The ebb and flow of the largest tropical tides in the world form the beating heart of the Kimberley.
You can set your watch by the daily rise and fall of the Kimberley’s oceans and rivers, and for local residents and visitors alike, the rhythm of daily life moves with the tides. It signals when to go fishing, when to see exposed reefs and rock formations and when to enjoy that perfect beach swim. It’s also one of the main reasons why the region produces some of the world’s most coveted pearls.
On very low tides in Broome, visitors are able to walk out from Town Beach on Roebuck Bay and see the remains of Dutch Catalina flying boats, which were strafed during the Second World War in March 1942. The remnants of when dinosaurs roamed the earth are also uncovered at low tide, along the Dampier Peninsula & Broome coastline.
At high tides, Broome's town centre, known as Chinatown, would once flood including the outdoor cinemas, where patrons would lift their legs to avoid getting wet. At very high tides, you can still witness the tides rolling into town, though no longer as far as the cinemas.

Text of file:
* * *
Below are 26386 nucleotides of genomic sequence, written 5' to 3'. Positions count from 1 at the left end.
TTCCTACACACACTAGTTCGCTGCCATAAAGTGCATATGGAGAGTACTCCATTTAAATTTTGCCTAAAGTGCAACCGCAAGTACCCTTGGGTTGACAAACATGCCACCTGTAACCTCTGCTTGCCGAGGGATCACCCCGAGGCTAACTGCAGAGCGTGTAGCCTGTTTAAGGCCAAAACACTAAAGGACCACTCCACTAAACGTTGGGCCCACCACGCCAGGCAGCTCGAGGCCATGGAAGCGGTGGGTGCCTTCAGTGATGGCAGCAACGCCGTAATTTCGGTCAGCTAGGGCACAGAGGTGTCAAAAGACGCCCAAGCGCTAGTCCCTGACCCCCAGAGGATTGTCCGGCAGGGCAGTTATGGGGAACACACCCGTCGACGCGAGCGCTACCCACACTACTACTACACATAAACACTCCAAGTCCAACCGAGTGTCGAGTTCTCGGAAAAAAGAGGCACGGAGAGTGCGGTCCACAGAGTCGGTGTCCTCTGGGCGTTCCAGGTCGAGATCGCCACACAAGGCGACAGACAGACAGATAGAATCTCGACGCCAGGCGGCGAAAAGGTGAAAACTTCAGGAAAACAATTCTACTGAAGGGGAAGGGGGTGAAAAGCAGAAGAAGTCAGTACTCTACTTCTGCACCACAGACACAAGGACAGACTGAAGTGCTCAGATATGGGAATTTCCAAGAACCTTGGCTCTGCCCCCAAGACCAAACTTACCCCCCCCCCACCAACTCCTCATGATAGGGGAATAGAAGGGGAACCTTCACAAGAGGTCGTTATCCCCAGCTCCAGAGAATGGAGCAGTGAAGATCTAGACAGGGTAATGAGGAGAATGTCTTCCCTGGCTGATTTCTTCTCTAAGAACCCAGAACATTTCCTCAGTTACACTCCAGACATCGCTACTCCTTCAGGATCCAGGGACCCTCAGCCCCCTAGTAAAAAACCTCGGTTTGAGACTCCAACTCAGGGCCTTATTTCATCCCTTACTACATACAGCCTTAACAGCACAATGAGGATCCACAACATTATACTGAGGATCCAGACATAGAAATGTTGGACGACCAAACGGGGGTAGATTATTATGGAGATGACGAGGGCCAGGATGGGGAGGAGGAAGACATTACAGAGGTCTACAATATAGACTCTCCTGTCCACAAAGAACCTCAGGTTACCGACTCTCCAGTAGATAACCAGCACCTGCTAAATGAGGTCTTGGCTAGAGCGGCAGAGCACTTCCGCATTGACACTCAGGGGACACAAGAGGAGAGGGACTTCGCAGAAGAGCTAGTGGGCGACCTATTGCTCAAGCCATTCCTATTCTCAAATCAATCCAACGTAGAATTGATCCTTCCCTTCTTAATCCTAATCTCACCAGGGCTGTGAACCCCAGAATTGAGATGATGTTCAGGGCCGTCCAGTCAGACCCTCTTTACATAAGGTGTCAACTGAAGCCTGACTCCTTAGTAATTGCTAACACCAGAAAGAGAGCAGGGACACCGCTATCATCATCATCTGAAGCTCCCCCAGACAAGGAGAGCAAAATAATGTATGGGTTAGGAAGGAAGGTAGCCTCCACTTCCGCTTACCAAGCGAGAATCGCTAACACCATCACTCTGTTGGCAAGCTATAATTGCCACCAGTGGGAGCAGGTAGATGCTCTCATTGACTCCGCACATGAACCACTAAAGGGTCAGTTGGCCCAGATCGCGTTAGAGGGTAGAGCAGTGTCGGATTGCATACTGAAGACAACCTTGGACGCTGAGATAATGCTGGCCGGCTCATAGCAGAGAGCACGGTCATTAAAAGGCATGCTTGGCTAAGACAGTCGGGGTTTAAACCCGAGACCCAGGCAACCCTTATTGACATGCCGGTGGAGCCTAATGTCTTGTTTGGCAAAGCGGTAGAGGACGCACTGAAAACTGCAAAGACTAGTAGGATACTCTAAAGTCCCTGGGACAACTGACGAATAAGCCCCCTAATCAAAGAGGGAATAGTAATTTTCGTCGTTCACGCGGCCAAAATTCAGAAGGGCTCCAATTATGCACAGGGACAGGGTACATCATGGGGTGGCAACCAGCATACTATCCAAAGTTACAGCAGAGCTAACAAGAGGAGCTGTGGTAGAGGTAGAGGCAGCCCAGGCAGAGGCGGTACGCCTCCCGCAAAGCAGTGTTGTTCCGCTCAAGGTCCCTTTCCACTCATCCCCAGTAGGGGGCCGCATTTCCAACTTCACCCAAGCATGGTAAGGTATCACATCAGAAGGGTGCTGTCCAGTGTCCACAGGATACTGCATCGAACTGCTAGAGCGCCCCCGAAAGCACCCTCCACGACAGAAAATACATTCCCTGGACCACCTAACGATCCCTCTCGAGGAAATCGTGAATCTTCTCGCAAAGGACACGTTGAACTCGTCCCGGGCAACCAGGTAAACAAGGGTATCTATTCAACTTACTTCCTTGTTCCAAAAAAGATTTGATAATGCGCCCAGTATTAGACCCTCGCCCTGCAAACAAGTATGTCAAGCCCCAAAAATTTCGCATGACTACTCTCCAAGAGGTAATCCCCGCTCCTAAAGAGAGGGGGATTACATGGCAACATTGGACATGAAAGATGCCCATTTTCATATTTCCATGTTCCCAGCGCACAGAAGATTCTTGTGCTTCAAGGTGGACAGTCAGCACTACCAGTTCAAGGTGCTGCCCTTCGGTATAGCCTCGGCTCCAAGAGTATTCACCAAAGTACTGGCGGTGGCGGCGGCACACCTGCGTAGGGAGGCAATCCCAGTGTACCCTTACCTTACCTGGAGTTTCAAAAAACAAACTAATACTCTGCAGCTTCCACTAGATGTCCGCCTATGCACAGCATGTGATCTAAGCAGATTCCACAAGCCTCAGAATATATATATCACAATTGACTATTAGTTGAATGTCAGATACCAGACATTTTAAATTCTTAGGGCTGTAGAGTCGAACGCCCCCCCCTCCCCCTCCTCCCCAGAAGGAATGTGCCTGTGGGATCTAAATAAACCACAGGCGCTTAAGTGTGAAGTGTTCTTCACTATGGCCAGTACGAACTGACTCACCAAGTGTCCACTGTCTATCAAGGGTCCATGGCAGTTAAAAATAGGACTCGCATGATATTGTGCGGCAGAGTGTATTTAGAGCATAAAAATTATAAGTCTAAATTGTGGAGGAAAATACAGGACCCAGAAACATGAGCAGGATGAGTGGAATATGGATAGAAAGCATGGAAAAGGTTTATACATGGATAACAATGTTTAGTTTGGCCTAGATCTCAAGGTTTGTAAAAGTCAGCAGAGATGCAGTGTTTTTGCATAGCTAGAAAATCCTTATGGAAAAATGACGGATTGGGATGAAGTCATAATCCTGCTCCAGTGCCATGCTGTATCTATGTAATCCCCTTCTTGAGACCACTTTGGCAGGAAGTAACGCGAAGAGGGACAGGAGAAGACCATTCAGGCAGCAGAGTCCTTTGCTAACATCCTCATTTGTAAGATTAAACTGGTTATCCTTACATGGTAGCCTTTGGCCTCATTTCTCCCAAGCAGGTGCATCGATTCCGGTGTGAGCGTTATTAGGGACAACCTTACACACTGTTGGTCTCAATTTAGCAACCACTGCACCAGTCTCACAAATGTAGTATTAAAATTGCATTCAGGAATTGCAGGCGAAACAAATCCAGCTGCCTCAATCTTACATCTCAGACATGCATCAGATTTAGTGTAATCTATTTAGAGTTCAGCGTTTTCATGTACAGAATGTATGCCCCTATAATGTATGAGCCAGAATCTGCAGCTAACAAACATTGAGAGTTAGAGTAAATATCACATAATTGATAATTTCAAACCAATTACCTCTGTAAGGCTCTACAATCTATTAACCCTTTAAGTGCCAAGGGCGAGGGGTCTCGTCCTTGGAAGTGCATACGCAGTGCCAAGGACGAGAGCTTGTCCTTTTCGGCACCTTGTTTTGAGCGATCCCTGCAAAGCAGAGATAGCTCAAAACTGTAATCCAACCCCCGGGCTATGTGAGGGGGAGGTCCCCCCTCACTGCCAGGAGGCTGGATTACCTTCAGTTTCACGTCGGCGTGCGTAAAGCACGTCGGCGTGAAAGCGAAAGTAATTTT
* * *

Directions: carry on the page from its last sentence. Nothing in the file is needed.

Further north, where Montgomery Reef stretches for 300 square kilometres across the Indian Ocean, you’ll find a series of mini waterfalls at low tide, where seawater cascades down the walls of the exposed reef. Similarly at Waterfall Reef reached from Cygnet Bay Pearl Farm, the exposed reefs at low tide create a waterfall in the middle of the sea.
The Horizontal Waterfalls at Talbot Bay is tidal trickery at its best. As the white tidal waters rush through the narrow cliffs, they create two horizontal waterfalls flowing into the open ocean.